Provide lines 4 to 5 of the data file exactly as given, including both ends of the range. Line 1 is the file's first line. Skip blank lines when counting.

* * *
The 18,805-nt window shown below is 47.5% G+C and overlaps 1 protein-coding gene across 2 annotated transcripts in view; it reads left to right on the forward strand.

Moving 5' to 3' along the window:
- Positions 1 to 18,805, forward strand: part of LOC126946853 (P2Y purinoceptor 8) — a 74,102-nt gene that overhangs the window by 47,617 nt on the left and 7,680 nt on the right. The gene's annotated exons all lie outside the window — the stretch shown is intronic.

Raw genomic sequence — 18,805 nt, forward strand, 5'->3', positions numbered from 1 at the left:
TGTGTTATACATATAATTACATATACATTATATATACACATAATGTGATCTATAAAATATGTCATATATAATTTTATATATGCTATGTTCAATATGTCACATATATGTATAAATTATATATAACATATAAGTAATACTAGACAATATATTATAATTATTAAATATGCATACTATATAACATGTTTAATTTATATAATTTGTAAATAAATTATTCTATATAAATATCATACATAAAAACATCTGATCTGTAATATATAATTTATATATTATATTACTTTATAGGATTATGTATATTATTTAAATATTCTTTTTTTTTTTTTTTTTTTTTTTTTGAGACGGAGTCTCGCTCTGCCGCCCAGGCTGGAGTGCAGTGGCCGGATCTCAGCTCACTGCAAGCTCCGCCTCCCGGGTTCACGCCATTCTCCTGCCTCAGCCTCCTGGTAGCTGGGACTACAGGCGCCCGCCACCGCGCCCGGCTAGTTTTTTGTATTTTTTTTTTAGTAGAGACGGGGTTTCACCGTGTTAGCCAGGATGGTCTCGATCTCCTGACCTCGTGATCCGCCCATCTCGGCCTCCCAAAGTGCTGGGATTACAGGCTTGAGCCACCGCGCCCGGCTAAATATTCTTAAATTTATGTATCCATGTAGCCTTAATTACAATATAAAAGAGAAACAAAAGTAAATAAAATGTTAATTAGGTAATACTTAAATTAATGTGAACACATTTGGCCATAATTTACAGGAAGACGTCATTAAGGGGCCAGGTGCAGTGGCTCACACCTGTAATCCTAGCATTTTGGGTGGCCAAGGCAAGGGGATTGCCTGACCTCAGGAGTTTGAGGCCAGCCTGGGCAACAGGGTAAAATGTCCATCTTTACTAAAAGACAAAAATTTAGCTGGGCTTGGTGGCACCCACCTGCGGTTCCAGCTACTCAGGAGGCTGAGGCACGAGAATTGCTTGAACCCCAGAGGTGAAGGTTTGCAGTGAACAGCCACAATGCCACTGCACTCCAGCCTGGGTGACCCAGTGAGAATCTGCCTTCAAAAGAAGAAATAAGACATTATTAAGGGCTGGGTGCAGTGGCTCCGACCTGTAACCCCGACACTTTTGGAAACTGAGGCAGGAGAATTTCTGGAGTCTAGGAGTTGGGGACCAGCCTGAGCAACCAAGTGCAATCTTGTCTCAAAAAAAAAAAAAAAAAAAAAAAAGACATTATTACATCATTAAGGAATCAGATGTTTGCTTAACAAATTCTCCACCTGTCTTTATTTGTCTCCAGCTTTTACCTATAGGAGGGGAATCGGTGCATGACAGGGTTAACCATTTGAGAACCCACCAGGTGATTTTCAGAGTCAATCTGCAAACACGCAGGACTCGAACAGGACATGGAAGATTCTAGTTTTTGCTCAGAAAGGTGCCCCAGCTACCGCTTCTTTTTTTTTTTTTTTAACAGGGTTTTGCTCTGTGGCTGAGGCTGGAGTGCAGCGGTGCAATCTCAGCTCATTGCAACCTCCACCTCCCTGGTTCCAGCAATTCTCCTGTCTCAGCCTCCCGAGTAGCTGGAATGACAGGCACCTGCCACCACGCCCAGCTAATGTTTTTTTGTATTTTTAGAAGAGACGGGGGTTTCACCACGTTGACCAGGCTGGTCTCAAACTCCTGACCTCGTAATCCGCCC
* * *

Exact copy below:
Raw genomic sequence — 18,805 nt, forward strand, 5'->3', positions numbered from 1 at the left:
TGTGTTATACATATAATTACATATACATTATATATACACATAATGTGATCTATAAAATATGTCATATATAATTTTATATATGCTATGTTCAATATGTCACATATATGTATAAATTATATATAACATATAAGTAATACTAGACAATATATTATAATTATTAAATATGCATACTATATAACATGTTTAATTTATATAATTTGTAAATAAATTATTCTATATAAATATCATACATAAAAACATCTGATCTGTAATATATAATTTATATATTATATTACTTTATAGGATTATGTATATTATTTAAATATTCTTTTTTTTTTTTTTTTTTTTTTTTTGAGACGGAGTCTCGCTCTGCCGCCCAGGCTGGAGTGCAGTGGCCGGATCTCAGCTCACTGCAAGCTCCGCCTCCCGGGTTCACGCCATTCTCCTGCCTCAGCCTCCTGGTAGCTGGGACTACAGGCGCCCGCCACCGCGCCCGGCTAGTTTTTTGTATTTTTTTTTTAGTAGAGACGGGGTTTCACCGTGTTAGCCAGGATGGTCTCGATCTCCTGACCTCGTGATCCGCCCATCTCGGCCTCCCAAAGTGCTGGGATTACAGGCTTGAGCCACCGCGCCCGGCTAAATATTCTTAAATTTATGTATCCATGTAGCCTTAATTACAATATAAAAGAGAAACAAAAGTAAATAAAATGTTAATTAGGTAATACTTAAATTAATGTGAACACATTTGGCCATAATTTACAGGAAGACGTCATTAAGGGGCCAGGTGCAGTGGCTCACACCTGTAATCCTAGCATTTTGGGTGGCCAAGGCAAGGGGATTGCCTGACCTCAGGAGTTTGAGGCCAGCCTGGGCAACAGGGTAAAATGTCCATCTTTACTAAAAGACAAAAATTTAGCTGGGCTTGGTGGCACCCACCTGCGGTTCCAGCTACTCAGGAGGCTGAGGCACGAGAATTGCTTGAACCCCAGAGGTGAAGGTTTGCAGTGAACAGCCACAATGCCACTGCACTCCAGCCTGGGTGACCCAGTGAGAATCTGCCTTCAAAAGAAGAAATAAGACATTATTAAGGGCTGGGTGCAGTGGCTCCGACCTGTAACCCCGACACTTTTGGAAACTGAGGCAGGAGAATTTCTGGAGTCTAGGAGTTGGGGACCAGCCTGAGCAACCAAGTGCAATCTTGTCTCAAAAAAAAAAAAAAAAAAAAAAAAGACATTATTACATCATTAAGGAATCAGATGTTTGCTTAACAAATTCTCCACCTGTCTTTATTTGTCTCCAGCTTTTACCTATAGGAGGGGAATCGGTGCATGACAGGGTTAACCATTTGAGAACCCACCAGGTGATTTTCAGAGTCAATCTGCAAACACGCAGGACTCGAACAGGACATGGAAGATTCTAGTTTTTGCTCAGAAAGGTGCCCCAGCTACCGCTTCTTTTTTTTTTTTTTTAACAGGGTTTTGCTCTGTGGCTGAGGCTGGAGTGCAGCGGTGCAATCTCAGCTCATTGCAACCTCCACCTCCCTGGTTCCAGCAATTCTCCTGTCTCAGCCTCCCGAGTAGCTGGAATGACAGGCACCTGCCACCACGCCCAGCTAATGTTTTTTTGTATTTTTAGAAGAGACGGGGGTTTCACCACGTTGACCAGGCTGGTCTCAAACTCCTGACCTCGTAATCCGCCC